After a resident submitted a public comment criticizing a vote to approve a new apartment tower, they received a message from a city employee threatening legal action against them.
The non-stop approval of variances to exempt over-sized buildings from current city ordinances leaves many residents frustrated. Some have banded together in an effort to sway local government through collective action. Another method to express one’s concerns individually is by leaving public comments on projects through the City of Yonkers website.
There are two volunteer boards at the forefront of approving new developments: the Planning Board and the Zoning Board of Appeals. The ZBA grants variances to city ordinances and the Planning Board votes to approve site plans; advancing new construction projects. Both boards meet monthly, and while they allow for online comment submissions, only the ZBA allows public speakers at its meetings.
A resident’s caustic comment
One active resident submitted such a comment to the Planning Board. After months of speaking out against a particular proposal in south Yonkers, they exhaustedly left a final comment after the board granted the project’s approval in June. The full comment reads…
We thank the board members for their questions and concerns about this detrimental project. However when it came to time to stand behind your concerns you fell to political pressure.
We emphasize the traffic concerns and I would take this time to say that traffic and pedestrian deaths will occur both during construction and throughout the life span of this project.
Your approval of this project will make the members of this board bear responsibility for the loss of those lives.
You may feel this a harsh criticism and that is true. It however is justified. Only one member of the board actually stood up for the citizens of Yonkers.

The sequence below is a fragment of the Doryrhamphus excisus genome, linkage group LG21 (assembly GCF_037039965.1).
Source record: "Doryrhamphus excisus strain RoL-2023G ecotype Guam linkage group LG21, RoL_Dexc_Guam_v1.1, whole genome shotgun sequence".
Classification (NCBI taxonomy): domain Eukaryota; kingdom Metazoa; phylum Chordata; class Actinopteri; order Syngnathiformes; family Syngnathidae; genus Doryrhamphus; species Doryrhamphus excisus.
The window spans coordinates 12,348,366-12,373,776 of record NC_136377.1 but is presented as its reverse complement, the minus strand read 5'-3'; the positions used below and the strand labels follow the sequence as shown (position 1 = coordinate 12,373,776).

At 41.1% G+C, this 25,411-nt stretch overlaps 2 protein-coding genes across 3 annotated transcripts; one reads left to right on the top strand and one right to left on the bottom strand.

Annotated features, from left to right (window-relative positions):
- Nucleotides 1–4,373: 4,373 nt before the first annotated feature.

The government responds
These volunteer, mayor-appointed boards are each represented by a City of Yonkers employee. The government worker tasked to this board promptly responded to the resident’s submission. While reserving the right to not publish the comment at all, this employee also issued a warning. Their lengthy response is below.
Thank you for your note and continued participation in the Planning Board’s review process of the proposed redevelopment […].
While most of your comments have been presented rationally and reasonably, we will not standby and accept your chosen words directed at the members of Planning Board in the message below; specifically, your threat of the board bearing any form of responsibility for hypothetical injuries to persons as a result of a site plan approval decision. That statement is both not just harsh but dangerously inappropriate.
The Planning Board is a trained and experienced group of volunteers who reside in City of Yonkers. If you watched yesterday’s meeting you would have heard every single board member reinforce their concerns for the reduction in parking that was previously granted by the Zoning Board of Appeals and their concerns for neighborhood street parking. The Planning Board was presented with a site plan application that came with variances previously granted by the Zoning Board of Appeals, the acting Lead Agency for the environmental review of the project. Given your participation in this review process we would assume that you are aware of this as well.